I want to talk to you about a day in my life that was one to remember for all the right but also all the wrong reasons. You see, I used to drag race cars, and this one particular day, I had reached the finals for the very first time.
It was just me and one other person going head to head. We go up to the start line. That line flashes green. We’re down at the race track but unfortunately, he got a better jump than I did.
I’m slowly creeping up as we go towards that finish line but unfortunately again, that finish line crossed before I could take first place.
I finished in second place. It wasn’t first, but it was my best finish ever. I was elated. Little did I know, my day, in that moment, I was at the peak of my day headed for a valley.
What would happen later is something my family still talks about in a joking manner, nonetheless. Are you hooked? Well, any strong presentation will tell a story. It’ll keep your audience locked in from start to finish.
Hello World, my name is Mike Plogar here with Visme and if you stick around, not only will I tell you the seven types of presentation structures, I’ll also finish my story and give you something to laugh about.
Before we get to the seven types of presentation structures, it’s important to thoroughly plan your message in a rough draft.
First you gotta decide if you want your message to be informative, inspiring, persuasive or entertaining. It can be one or two of these, but don’t try to cover the entire map.
Then you want your title to be the very first slide in your presentation to set the tone for what you want to accomplish.
Start jotting your ideas down on paper and establish your main focal points. This will make writing your actual presentation much, much easier.
Fact and Story
If you’re looking to inform or inspire, the fact and story presentation structure is a great place to start.
Here, you intertwine facts into your stories to keep your audience interested. You start with “what is?” This is the present reality or the current situation at hand.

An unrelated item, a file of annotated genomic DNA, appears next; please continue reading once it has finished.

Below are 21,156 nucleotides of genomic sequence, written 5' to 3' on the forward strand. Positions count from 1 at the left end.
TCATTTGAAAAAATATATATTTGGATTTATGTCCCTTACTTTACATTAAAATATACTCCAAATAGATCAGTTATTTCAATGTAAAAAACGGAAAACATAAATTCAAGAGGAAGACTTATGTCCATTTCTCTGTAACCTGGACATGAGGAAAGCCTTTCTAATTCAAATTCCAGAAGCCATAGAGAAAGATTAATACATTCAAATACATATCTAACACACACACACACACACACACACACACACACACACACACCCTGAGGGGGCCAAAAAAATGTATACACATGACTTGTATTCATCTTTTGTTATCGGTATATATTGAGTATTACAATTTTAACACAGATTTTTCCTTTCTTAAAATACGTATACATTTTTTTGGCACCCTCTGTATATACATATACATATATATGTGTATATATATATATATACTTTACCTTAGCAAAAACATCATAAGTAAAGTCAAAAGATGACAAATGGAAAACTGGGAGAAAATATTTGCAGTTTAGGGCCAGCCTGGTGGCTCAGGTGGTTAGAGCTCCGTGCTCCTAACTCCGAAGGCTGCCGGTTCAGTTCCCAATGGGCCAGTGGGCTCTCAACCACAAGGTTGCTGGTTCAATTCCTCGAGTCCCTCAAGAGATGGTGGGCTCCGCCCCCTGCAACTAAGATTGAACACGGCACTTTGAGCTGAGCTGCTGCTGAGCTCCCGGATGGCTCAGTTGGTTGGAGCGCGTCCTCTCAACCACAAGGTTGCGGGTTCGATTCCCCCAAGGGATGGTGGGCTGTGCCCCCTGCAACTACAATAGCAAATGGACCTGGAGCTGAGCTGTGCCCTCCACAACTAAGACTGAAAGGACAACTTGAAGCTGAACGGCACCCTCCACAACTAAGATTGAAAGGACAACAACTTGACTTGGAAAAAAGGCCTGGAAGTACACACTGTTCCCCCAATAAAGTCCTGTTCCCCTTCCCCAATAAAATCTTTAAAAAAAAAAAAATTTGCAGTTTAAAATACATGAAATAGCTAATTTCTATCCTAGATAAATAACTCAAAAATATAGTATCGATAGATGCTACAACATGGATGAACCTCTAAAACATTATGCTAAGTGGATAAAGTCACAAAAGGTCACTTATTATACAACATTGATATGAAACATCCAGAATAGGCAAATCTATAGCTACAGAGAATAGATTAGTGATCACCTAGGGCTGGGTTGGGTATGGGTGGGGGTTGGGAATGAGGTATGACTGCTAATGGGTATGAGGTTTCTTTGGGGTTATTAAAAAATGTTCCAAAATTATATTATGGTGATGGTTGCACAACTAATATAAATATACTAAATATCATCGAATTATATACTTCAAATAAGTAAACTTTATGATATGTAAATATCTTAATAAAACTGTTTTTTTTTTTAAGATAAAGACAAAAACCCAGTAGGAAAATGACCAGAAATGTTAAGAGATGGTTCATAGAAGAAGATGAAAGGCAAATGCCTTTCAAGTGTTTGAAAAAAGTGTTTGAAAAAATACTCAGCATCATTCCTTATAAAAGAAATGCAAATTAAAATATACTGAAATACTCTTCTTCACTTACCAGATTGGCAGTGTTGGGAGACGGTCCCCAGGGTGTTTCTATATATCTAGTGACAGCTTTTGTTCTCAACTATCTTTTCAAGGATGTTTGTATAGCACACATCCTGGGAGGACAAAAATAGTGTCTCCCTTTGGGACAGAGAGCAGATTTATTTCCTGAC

This statement should be completely factual and from there, you turn to what could be to express potential improvements.
By going from facts to stories, facts to stories, your audience constantly wants more. However, it is important to reach that finish line in your presentation.
Your viewers will feel like they’ve learned something new and they will be inspired to act. So make it easy for them to do so by drawing out exactly how they can create change.
This TED Talk by David McCandless on the beauty of data visualization is a perfect example of fact and story. He combined his own data with personal stories that the audience can relate to.
Our second presentation structure is the explanation. The explanation’s purpose is to inform about a process, create a plan to fix a problem or even to learn something new.
This is typically used by consultants or sales people trying to create new master plans.
You start at the bottom with the lay of the land. This shows where things are, but you want to establish a plan of attack to reach your destination.
You should start with a story to keep your audience excited.
Then step up to the road map. This is an actual visual representation on how you’ll reach your destination. The audience by now is on the right track.
Your first steps begin the adventure while your next steps are somewhere in the middle, laying out each step one by one by one.
When you’re almost there, you look back at just how far you’ve come. And finally, the arrival is when you’ve reached your destination, and the audience feels enlightened with new knowledge.
Try watching this TED Talk by Amy Cuddy. She explains how power poses affect the difficult situations and at the end, she even invites us all to try in a 2-minute practice of power posing.
Just as it sounds, the pitch is all about expressing an idea to solve a problem or to improve something.
Have you ever seen the show Shark Tank? It’s one of my favorites because you see small companies and individuals that are “pitching” their products to potential investors.
In the pitch there are a series of events to take place.
First is the wind-up. These are facts that you want your audience to relate to and to understand.
After that comes the hurdle. This is a problem or “the problem” that you have a solution for. Present this in a story so the emphasis is doubled.
After diagnosing the problem, shed some light on the idea and how the problem can be solved. This is called the vision.
Then comes the important part. Present solid options that would solve the issue. Use tests, experiments, research, data. Anything you possibly have as proof (and a story) to give backbone to your ideas.
And finally, you want to close out with your best option. Tell the audience the fine print on what the next steps to take are, and finish with the hook, the conclusion, with an added bonus to the solution.
Check out this pitch by Enric Sala. After ten years of research, he’s hoping to turn high seas into natural reserves solving oceanic destruction and low fish supply.
Typically in our lives, we like to avoid drama in any way possible. But that doesn’t have to be the case in a presentation.
This style follows a main character or group of people through all the trials and tribulations they’re experiencing before finishing with an inspiring success story.
There are eight steps in this structure, and you start with one fine day.
This sets the scene of the story. There’s nothing great going on. Nothing bad. Everything is just fine.